Lionsgate has done a fine job in cleaning up this film. I had some reservations about the drab appearance of the colors in the film, however, the film’s producers apparently intended this deliberately. After the colors in the first day’s rushes were too vibrant for McKendrick’s tastes, art director Jim Morahan was forced to repaint all of the interiors in more drab colors. Flesh tones on this transfer seem especially pale to my eye and there is no question that the Anchor Bay DVD had warmer colors, particularly in hues of flesh. The actors all appear as though they have never been exposed to sunlight, which may be attributable to the technicolor process used by Ealing in the 1950s, which apparently produced less vibrant colors than what came out of Hollywood during the same era. It is possible that the warmer hues of the Anchor Bay DVD were the result of digital manipulation but I cannot say for certain.

Film grain is present but minimal. DNR and edge enhancement seem minimal to non-existent. Any digital processing seems minimal and limited to elimination of dirt, debris, and other inconsistencies. The special features include an interesting side by side comparison of defects on the print before and after restoration. The bottom line is that, for better or worse, The Ladykillers on Blu-ray does not have the same clarity of image and rainbow of colors that we have become accustomed to seeing in restorations of films like The Wizard of Oz and The Pink Panther. Whether this makes the present transfer more like or less like its appearance on screen in 1955 is open to debate.

Audio

The lossless English 2.0 DTS-HD Master Audio track is excellent, given the limitations inherent in the original recording. There is none of the crackle, hiss, or inconsistency of sound volume that can still persist after digital cleanup.

Special Features

The special features include all of the following:

An Introduction by Terry Gilliam (2:58): Director Gilliam briefly offers his impressions about the film.

Commentary With Philip Kemp: Film historian Philip Kemp provides an audio commentary with interesting facts about the production of the film.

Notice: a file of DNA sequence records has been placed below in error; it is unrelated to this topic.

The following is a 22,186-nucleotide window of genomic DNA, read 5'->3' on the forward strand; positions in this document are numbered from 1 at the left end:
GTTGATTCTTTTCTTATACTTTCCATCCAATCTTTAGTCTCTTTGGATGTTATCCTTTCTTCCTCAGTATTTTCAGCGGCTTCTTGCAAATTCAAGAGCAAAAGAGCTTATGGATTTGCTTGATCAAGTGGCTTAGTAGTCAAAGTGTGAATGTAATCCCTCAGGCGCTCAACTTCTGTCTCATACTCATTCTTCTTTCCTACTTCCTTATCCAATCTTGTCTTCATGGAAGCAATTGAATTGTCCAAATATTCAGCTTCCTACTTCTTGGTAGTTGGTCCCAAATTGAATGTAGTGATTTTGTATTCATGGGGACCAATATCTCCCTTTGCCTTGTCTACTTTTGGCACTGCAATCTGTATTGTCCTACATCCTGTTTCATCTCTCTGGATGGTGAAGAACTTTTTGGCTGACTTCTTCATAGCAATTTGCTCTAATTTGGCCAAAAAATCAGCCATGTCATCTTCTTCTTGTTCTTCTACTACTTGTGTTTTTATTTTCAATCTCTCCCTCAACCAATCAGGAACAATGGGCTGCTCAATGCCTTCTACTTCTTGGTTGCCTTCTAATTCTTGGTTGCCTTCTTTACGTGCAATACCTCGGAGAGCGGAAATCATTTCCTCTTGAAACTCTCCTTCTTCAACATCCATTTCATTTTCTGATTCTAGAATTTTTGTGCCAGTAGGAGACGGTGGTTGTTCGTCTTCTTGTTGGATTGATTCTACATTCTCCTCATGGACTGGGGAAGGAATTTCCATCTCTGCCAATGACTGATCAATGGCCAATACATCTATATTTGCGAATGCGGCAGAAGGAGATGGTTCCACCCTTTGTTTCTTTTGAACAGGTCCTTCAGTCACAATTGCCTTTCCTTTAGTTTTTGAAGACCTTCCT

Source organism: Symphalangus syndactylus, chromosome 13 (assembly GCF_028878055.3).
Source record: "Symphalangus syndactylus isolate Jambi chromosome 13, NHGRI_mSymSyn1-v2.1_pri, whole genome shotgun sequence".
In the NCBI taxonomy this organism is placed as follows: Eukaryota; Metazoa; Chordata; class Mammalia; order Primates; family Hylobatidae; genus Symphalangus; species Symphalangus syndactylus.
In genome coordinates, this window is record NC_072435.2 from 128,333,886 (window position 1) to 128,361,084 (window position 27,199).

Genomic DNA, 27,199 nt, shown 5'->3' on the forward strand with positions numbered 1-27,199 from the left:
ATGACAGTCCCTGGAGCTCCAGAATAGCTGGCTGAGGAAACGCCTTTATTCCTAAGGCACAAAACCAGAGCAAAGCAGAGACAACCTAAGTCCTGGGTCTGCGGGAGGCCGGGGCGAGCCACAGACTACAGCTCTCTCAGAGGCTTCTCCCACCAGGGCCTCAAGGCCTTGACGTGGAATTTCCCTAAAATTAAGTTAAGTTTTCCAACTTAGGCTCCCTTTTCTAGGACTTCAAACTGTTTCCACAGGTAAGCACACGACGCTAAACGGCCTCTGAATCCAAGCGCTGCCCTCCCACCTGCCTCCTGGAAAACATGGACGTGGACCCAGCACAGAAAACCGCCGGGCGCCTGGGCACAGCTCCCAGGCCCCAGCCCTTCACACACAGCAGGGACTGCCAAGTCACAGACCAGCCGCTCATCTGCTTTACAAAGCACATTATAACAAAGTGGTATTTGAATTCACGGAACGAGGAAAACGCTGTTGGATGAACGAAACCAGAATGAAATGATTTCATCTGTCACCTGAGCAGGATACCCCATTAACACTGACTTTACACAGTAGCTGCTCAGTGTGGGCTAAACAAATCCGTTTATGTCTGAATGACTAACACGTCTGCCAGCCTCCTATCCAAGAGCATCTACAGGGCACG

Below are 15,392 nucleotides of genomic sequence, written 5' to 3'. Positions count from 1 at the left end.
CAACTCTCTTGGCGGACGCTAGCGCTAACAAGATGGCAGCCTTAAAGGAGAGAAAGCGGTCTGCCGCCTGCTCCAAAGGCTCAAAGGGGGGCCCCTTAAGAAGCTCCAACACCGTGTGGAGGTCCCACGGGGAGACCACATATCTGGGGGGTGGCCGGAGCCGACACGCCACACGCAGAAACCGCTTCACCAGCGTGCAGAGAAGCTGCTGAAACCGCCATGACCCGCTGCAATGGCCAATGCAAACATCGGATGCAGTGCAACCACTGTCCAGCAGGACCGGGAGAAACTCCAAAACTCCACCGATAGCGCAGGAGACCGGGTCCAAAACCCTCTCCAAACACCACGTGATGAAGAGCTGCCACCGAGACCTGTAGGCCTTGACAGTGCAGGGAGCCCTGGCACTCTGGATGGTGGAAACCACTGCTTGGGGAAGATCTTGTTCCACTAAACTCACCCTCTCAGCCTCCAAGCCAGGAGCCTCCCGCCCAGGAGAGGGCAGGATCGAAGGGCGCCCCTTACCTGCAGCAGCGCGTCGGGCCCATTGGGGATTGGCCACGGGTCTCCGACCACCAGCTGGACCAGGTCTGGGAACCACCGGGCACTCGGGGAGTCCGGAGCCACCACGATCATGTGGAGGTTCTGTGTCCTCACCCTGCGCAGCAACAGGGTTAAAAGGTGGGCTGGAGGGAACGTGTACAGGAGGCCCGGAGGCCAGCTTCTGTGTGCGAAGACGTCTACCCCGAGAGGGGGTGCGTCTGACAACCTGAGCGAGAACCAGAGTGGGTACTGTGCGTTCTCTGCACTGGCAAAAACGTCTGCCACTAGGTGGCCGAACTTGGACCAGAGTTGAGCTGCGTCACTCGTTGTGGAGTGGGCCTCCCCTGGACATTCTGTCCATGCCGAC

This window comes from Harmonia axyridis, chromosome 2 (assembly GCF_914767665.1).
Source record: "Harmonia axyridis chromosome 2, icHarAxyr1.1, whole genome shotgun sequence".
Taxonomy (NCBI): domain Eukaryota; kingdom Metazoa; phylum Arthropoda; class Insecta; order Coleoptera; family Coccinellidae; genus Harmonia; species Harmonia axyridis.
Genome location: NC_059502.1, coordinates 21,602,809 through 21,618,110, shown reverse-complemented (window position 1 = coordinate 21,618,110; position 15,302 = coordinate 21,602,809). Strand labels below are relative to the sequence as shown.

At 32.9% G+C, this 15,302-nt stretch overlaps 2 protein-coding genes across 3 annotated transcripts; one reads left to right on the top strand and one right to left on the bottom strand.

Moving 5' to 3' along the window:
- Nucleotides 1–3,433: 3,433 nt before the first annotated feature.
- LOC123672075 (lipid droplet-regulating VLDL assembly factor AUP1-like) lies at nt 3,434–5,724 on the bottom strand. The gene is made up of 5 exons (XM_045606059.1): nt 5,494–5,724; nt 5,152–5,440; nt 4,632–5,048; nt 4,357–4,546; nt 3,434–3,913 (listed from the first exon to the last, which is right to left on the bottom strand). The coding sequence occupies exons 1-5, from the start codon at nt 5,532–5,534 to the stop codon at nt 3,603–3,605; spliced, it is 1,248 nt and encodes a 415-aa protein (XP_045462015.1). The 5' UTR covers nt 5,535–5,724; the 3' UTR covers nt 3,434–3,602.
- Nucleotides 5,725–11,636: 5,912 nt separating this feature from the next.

Forever Ealing Documentary (49:37): This documentary of the history of Ealing Studios, including many interviews of cast and crew who worked at the studio, aired originally on BBC in the United Kingdom.


Interview With Alan Scott (10:30): Film writer and producer Scott talks about the influence of The Ladykillers.

Cleaning Up The Ladykillers (6:07): This is an interesting side by side comparison of defects on the print before and after restoration.

Interview With Ronald Harwood (7:15): Screenwriter Harwood offers his impressions on the film.

Interview With Terence Davies (13:49): Actor/director Davies talks about the film.

Trailer (2:34): Original UK trailer for The Ladykillers.

BD Live: Offer downloadable content regarding The Ladykillers and other releases from Lionsgate and Studio Canal. These features are not yet available at the time of this review.

Also included in the clamshell case is an illustrated booklet of 20 pages with the history and analysis of The Ladykillers by film critic David Parkinson.

Conclusion

The Ladykillers is an amusing black comedy from the United Kingdom. This is not the most striking restoration of a film from the 1950s and opinions will differ regarding the aspect ratio on this release. If you are a fan of this film, however, the wealth of special features alone may make this one worth the upgrade. Those who prefer the soft matte widescreen appearance of The Ladykillers may want to hold on to their copies of the Anchor Bay DVD.
 



#2 of 3 OFFLINE   Neil Middlemiss

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Posted February 17 2010 - 06:34 AM

When I was growing up in the UK, this became a favourite of mine, and until I purchased The General on VHS, was the oldest movie I owned, so it has a special place in my movie collecting heart. Thanks for the review, Tim.


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#3 of 3 OFFLINE   Sumnernor

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Posted May 21 2013 - 09:45 AM

I have bought various versions including today the BR of "The Ladykllers" and I consider it to be one of the best comodies ever. There is no way that the remake of it will be better than the original. To me the star is Katie Johnson rather than the men. She should get top-billing.


Edited by Sumnernor, May 21 2013 - 09:46 AM.